Terah Wines

A certified sommelier as well as a winemaker, Terah Bajjalieh worked in the restaurant business, wine education, and over a dozen winegrape harvests in California, Oregon, France, Argentina, Australia, and New Zealand. She launched her wine label in 2020. I especially liked two of her wines, starting with the 2022 Sparkling from the Central Coast and made from about 50% Chardonnay plus Pinot Noir and Muscat – stone fruit, citrus, and floral aromas, with a lightly sparkling texture. The 2022 Falanghina from Clarksburg spent 12 days on the skins prior to pressing – it had a nice balance of peach fruit and phenolic skin character, with a great texture and finish.

Tessier Winery

Tessier owner / winemaker Kristie Tacey has a background as a research scientist, and she established the Tessier label with the 2009 vintage. She makes her wines in Berkeley and produces a number of varietal wines and blends. I enjoyed all of the wines that Kristie poured at the tasting, and I thought that three of them particularly stood out. The 2022 “Femme Fatale” Rosé, from Central Coast Grenache and Pinot Noir, displayed floral, tropical fruit, and red fruit aromas with a vibrant mouthfeel and finish. The 2022 “Electric Ladyland” is a skin-contact blend of mostly Albariño plus Chardonnay, Pinot Gris, Riesling, Grenache, and Pinot Noir – this had more of a citrus and apple profile, with fine acidity. One of the newer Tessier blends is the 2022 “Day Dreaming,” mostly Négrette and Mourtaou along with some Riesling, all from the Central Coast – black cherry and plum plus spice and floral undertones with a lively texture, this had a moderately tannic finish.

Var e Vem

Ully Pòvoa was born in Brazil but grew up in California, and founded her Var e Vem (“Come and Go” in Portuguese) label in 2021. She makes her wine in Sonoma. Two of her wines were highlights, starting with the 2022 “Psycosphere” Picpoul from Lodi, featuring bright citrus fruit with great acidity and mouthfeel. The 2022 “The End is Infinite,” Petit Verdot from Lodi was made using an unusual method – the fruit was placed in large plastic bags and sealed for three weeks, then opened and drained for free run wine only. The wine was quite floral, with dark berry fruit and moderate tannins.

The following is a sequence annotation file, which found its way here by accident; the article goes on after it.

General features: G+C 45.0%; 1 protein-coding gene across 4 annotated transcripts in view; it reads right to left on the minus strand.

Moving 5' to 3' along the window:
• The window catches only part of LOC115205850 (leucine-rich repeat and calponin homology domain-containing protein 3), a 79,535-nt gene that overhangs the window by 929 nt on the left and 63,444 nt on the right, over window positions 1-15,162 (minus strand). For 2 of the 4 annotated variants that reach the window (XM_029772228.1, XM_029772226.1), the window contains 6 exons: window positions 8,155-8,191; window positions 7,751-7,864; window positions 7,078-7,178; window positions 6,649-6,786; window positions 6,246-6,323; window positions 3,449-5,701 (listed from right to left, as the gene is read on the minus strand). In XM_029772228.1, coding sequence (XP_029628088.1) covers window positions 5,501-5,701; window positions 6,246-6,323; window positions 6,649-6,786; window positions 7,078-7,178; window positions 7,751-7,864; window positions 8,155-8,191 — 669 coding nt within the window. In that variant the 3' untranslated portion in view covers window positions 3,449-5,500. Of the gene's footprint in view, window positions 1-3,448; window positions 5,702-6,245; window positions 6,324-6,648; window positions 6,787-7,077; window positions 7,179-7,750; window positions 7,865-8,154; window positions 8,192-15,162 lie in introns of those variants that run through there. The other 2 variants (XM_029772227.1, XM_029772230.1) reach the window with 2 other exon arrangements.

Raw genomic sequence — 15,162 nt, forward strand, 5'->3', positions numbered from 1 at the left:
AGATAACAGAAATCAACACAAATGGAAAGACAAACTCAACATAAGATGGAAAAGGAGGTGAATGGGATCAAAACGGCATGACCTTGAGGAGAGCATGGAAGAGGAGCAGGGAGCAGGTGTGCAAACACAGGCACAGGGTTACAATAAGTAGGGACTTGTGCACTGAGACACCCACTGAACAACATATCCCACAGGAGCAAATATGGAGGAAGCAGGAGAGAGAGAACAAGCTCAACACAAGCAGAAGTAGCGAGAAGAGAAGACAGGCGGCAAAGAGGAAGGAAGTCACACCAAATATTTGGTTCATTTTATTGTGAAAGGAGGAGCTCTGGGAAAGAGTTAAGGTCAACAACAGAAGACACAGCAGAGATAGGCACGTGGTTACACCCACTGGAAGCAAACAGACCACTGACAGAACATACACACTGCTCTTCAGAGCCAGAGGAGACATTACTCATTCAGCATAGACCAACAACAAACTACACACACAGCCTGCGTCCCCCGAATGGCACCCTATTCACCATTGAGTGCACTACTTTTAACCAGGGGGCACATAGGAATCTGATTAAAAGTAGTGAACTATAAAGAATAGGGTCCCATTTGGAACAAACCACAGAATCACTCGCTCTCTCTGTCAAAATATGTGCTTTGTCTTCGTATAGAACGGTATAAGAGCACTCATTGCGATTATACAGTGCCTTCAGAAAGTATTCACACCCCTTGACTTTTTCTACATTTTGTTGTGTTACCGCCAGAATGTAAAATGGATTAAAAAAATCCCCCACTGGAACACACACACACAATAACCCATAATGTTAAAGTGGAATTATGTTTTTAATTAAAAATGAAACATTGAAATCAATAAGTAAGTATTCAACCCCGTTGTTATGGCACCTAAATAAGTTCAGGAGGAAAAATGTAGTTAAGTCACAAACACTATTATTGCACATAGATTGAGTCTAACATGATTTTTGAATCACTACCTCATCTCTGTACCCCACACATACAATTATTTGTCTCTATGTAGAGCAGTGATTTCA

Vero Vino Craft Wines

Sommelier Sheila Donahue lived in Italy for 20 years before returning to the US and founding Vero Vino. Not surprisingly, many – though not all – of the producers she represents are from Italy. My favorite wine at her table was the Quercia Scarlatta 2021 “Marchese Japo” white blend from Le Marche in Italy, with bright and floral stone fruit aromas, medium weight on the palate, and a lively finish.

Virgo Magic Wines

Olivia “Liv” Ross worked at several noted wineries after earning a degree in viticulture and enology and before launching her Virgo Magic label in Berkeley in 2020. I thought two of her wines were standouts. The 2021 “Disco Lemonade” Riesling from old vines at Wirz Vineyard in Cienega Valley displayed petrol, citrus, and stone fruit with vibrant acidity. The spicy, earthy, and red-fruited 2021 “Adriana” Montepulciano from Siletto Vineyard in San Benito County had a lively texture and moderate tannins.

Ward Four Wines

Justin Michelle Ward Trabue is from Washington DC and she started her Ward Four label after working harvest / crush for a number of wineries in Australia and the US as well as earning a wine business degree. She makes her wine in Sonoma, and I enjoyed both wines she poured at the tasting. A barrel sample of 2023 Muscat Blanc, sourced from Contra Costa County and fermented on the skins for nine days, had a great mouthfeel with toned-down Muscat aromatics due to the skin fermentation. The 2022 Petite Sirah from Grist Vineyard in Dry Creek Valley featured floral aromas along with dark berry fruit, with fine acidity and moderate tannins on the finish.